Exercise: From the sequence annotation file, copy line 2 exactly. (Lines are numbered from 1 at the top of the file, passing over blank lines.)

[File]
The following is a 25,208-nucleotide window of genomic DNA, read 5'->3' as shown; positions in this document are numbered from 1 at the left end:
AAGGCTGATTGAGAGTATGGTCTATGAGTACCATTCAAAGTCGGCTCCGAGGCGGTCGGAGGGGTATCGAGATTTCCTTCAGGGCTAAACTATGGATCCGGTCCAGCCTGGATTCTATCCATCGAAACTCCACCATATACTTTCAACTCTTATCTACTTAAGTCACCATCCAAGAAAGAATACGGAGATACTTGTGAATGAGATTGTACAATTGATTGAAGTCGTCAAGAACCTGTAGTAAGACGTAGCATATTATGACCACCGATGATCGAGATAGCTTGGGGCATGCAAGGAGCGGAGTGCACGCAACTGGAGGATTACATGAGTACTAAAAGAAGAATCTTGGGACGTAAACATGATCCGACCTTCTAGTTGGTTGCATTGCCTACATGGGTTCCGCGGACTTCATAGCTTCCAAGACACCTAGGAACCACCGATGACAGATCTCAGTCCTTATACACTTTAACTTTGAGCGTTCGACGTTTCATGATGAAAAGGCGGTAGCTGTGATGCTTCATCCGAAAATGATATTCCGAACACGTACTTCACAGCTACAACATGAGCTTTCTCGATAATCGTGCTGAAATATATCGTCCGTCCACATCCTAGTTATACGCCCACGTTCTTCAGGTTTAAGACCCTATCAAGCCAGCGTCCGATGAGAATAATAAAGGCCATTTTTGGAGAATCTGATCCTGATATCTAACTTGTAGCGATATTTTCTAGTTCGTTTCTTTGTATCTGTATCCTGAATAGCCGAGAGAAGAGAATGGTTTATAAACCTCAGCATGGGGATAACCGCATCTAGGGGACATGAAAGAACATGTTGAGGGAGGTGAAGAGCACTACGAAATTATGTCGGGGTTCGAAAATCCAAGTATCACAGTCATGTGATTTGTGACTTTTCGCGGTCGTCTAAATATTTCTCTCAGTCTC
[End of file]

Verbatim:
AAGGCTGATTGAGAGTATGGTCTATGAGTACCATTCAAAGTCGGCTCCGAGGCGGTCGGAGGGGTATCGAGATTTCCTTCAGGGCTAAACTATGGATCCGGTCCAGCCTGGATTCTATCCATCGAAACTCCACCATATACTTTCAACTCTTATCTACTTAAGTCACCATCCAAGAAAGAATACGGAGATACTTGTGAATGAGATTGTACAATTGATTGAAGTCGTCAAGAACCTGTAGTAAGACGTAGCATATTATGACCACCGATGATCGAGATAGCTTGGGGCATGCAAGGAGCGGAGTGCACGCAACTGGAGGATTACATGAGTACTAAAAGAAGAATCTTGGGACGTAAACATGATCCGACCTTCTAGTTGGTTGCATTGCCTACATGGGTTCCGCGGACTTCATAGCTTCCAAGACACCTAGGAACCACCGATGACAGATCTCAGTCCTTATACACTTTAACTTTGAGCGTTCGACGTTTCATGATGAAAAGGCGGTAGCTGTGATGCTTCATCCGAAAATGATATTCCGAACACGTACTTCACAGCTACAACATGAGCTTTCTCGATAATCGTGCTGAAATATATCGTCCGTCCACATCCTAGTTATACGCCCACGTTCTTCAGGTTTAAGACCCTATCAAGCCAGCGTCCGATGAGAATAATAAAGGCCATTTTTGGAGAATCTGATCCTGATATCTAACTTGTAGCGATATTTTCTAGTTCGTTTCTTTGTATCTGTATCCTGAATAGCCGAGAGAAGAGAATGGTTTATAAACCTCAGCATGGGGATAACCGCATCTAGGGGACATGAAAGAACATGTTGAGGGAGGTGAAGAGCACTACGAAATTATGTCGGGGTTCGAAAATCCAAGTATCACAGTCATGTGATTTGTGACTTTTCGCGGTCGTCTAAATATTTCTCTCAGTCTC